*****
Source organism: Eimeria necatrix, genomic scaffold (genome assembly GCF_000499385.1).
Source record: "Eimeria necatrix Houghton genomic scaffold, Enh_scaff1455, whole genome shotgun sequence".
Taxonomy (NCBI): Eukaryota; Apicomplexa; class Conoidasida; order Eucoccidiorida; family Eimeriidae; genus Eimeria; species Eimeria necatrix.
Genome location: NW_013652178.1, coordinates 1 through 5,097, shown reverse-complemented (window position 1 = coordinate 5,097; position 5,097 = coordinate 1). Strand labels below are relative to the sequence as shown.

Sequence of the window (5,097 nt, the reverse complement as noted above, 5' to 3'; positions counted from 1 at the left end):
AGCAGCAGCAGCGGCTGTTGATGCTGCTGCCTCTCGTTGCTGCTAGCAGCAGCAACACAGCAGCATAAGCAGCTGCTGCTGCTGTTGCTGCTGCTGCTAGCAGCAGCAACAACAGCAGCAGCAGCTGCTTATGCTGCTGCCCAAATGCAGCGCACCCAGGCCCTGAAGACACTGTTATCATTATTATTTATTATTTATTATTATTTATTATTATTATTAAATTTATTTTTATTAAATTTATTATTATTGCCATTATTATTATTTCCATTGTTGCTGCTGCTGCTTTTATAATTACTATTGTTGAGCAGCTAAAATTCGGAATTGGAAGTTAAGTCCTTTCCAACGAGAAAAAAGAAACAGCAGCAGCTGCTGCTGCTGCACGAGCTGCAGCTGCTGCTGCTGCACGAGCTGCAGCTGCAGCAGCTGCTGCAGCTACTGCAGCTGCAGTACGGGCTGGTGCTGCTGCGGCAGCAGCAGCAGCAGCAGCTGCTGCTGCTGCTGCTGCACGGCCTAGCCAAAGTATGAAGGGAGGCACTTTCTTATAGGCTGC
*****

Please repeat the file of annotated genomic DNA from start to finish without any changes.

Source organism: Eimeria necatrix, genomic scaffold (genome assembly GCF_000499385.1).
Source record: "Eimeria necatrix Houghton genomic scaffold, Enh_scaff1455, whole genome shotgun sequence".
Taxonomy (NCBI): Eukaryota; Apicomplexa; class Conoidasida; order Eucoccidiorida; family Eimeriidae; genus Eimeria; species Eimeria necatrix.
Genome location: NW_013652178.1, coordinates 1 through 5,097, shown reverse-complemented (window position 1 = coordinate 5,097; position 5,097 = coordinate 1). Strand labels below are relative to the sequence as shown.

Sequence of the window (5,097 nt, the reverse complement as noted above, 5' to 3'; positions counted from 1 at the left end):
AGCAGCAGCAGCGGCTGTTGATGCTGCTGCCTCTCGTTGCTGCTAGCAGCAGCAACACAGCAGCATAAGCAGCTGCTGCTGCTGTTGCTGCTGCTGCTAGCAGCAGCAACAACAGCAGCAGCAGCTGCTTATGCTGCTGCCCAAATGCAGCGCACCCAGGCCCTGAAGACACTGTTATCATTATTATTTATTATTTATTATTATTTATTATTATTATTAAATTTATTTTTATTAAATTTATTATTATTGCCATTATTATTATTTCCATTGTTGCTGCTGCTGCTTTTATAATTACTATTGTTGAGCAGCTAAAATTCGGAATTGGAAGTTAAGTCCTTTCCAACGAGAAAAAAGAAACAGCAGCAGCTGCTGCTGCTGCACGAGCTGCAGCTGCTGCTGCTGCACGAGCTGCAGCTGCAGCAGCTGCTGCAGCTACTGCAGCTGCAGTACGGGCTGGTGCTGCTGCGGCAGCAGCAGCAGCAGCAGCTGCTGCTGCTGCTGCTGCACGGCCTAGCCAAAGTATGAAGGGAGGCACTTTCTTATAGGCTGC